Most people believe that lowering your bids will always lower your ACOS; however, that’s not always the case. While bids and ACOS are directly related, their relationship can be quite complicated at times.
Lowering your bids might not change your ACOS at all, or in some cases, it could even do the opposite, causing your ACOS to increase.
There are 4 reasons why this could be happening to you:
- Keyword visibility
- Ad rank
- Ad placement
- Search term visibility
If you’ve been in the PPC game long enough, you’ve probably had a keyword that’s not performing as well as you’d like. What do you do?
The gut instinct for most sellers is to cut their bids in half, hoping to reduce ACOS. Unfortunately, this might not change your ACOS at all.
At this point, you might think that there’s something going wrong with your bidding strategies or with your keywords. But the real problem is that your bids are at such a low status that you’re not getting any new impressions.
No new impressions means no new data. No new data means your keyword is in sort of a limbo state where it’s essentially paused. So the reason your ACOS is unchanged is because you haven’t collected any new clicks since lowering your bids.
What If You’ve Calculated Your Bids Correctly?
Let’s say you’ve calculated your bids correctly (you’ve set it based on Revenue/Click * TACOS), and your keywords still aren’t producing any new data. What do you do in that situation? Well you’ve got two options, neither of which is that great.
You can either choose to target a higher ACOS and raise your bids to a point where your keyword gets traffic again, or you can choose to get little traffic but within your target ACOS.
However, if you don’t think keyword visibility is your problem, then ad rank could be the culprit instead.
The second reason why lowering your bids might increase your ACOS is because of ad rank. Ad rank is determined by your Ad Quality Score and your bid price.
Your Ad Quality Score is determined by Amazon based on your relevancy, ratings, and sales velocity. Your bid price is how much you’re willing to pay to rank on a page.
When you’ve got a high Ad Quality Score and a high bid, you’ll likely win the top spot on most search result pages because of your high ad rank.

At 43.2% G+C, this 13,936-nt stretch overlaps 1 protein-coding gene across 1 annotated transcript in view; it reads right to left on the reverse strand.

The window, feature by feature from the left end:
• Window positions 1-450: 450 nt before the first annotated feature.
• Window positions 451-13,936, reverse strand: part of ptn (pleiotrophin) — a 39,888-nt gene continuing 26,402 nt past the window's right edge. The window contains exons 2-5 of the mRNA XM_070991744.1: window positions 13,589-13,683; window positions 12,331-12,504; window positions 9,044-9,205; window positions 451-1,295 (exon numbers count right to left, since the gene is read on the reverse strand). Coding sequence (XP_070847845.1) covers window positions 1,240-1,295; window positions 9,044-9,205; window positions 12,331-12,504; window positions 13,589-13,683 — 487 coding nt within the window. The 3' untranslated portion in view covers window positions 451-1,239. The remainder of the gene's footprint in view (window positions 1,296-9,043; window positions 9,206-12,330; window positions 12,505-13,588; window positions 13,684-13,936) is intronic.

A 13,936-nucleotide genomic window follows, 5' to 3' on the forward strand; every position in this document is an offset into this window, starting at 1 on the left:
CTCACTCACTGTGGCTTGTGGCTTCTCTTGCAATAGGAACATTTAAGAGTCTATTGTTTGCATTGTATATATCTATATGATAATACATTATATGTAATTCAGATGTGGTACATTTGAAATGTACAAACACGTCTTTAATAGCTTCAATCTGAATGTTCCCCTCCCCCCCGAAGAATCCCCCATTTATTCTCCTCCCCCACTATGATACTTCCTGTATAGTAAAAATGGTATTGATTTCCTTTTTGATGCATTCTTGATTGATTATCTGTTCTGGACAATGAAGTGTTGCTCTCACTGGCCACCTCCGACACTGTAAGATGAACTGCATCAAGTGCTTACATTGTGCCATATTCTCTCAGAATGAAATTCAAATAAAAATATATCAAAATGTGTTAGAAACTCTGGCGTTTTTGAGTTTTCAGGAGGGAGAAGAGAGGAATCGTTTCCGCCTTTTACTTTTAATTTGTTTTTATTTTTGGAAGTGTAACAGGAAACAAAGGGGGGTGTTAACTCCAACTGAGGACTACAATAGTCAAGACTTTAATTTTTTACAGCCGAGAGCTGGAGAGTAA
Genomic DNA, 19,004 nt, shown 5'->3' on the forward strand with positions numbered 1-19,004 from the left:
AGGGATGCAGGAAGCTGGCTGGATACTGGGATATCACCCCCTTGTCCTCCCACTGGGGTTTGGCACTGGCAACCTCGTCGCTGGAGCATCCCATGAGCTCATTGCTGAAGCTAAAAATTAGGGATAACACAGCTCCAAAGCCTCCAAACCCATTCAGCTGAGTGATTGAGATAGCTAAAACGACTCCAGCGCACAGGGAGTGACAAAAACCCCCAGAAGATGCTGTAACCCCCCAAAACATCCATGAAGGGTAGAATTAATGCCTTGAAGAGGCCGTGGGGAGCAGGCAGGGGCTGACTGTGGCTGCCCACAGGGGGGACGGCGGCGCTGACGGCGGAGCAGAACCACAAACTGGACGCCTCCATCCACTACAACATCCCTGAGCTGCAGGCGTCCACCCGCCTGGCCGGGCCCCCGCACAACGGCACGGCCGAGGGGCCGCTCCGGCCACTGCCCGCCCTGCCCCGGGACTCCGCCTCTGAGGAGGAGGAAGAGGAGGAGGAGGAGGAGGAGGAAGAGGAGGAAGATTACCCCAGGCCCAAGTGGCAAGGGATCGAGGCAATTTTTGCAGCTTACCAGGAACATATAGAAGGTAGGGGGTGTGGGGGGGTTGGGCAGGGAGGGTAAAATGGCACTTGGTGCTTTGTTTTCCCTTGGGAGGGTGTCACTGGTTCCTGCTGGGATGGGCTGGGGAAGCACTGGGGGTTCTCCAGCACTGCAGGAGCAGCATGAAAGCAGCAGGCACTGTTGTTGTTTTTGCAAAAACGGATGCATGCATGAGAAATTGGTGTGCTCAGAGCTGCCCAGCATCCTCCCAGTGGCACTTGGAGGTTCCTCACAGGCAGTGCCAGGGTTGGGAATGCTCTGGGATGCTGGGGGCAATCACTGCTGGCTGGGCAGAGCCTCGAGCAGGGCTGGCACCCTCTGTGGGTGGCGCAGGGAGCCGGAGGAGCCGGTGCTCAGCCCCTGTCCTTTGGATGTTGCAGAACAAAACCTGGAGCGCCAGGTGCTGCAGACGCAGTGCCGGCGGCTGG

If you start lowering your bids on a keyword, well guess what? You’re lowering your ad rank too.
A lower ad rank means your ad will appear in a worse position on the page. These lower ranking spots typically have lower conversion rates which results in a higher ACOS.
As you can see, lowering your bids can cause a chain reaction that increases ACOS. It’s always good to be aware of how one change can ripple out into multiple different areas.
Ad placement is pretty similar to ad rank, but it’s more about where your ad is actually displayed. There are three main locations where your ad can be placed:
- Product pages
These three different locations typically have drastically different conversion rates, click-through-rates (CTRs), and cost-per-clicks (CPCs). As a matter of fact, we recommend adjusting your bids by placement to capitalize on these differences.
When you start raising or lowering your bids for a keyword, you might not only change your ad rank but also your ad placement too.
If you lower your bids, there’s a chance that your ad might begin showing up more on product pages. These pages could have less competition, lower CPCs, and lower conversion rates. Once again, this could cause your ACOS to spike up.
Search Term Diversity
The final reason why lowering bids can potentially increase ACOS is because of search term diversity.
Search term diversity occurs when you use auto campaigns or broad phrase match keywords to bid on a variety of search queries at once. Some of these searches are more competitive than others.
For example, let’s say you’re bidding on the broad match keyword “water bottle” with a CPC of $1 and an ACOS of 50%. Because it’s a broad match keyword, you’ll also be targeting a variety of search terms like “sports water bottle” or “insulated water bottle”.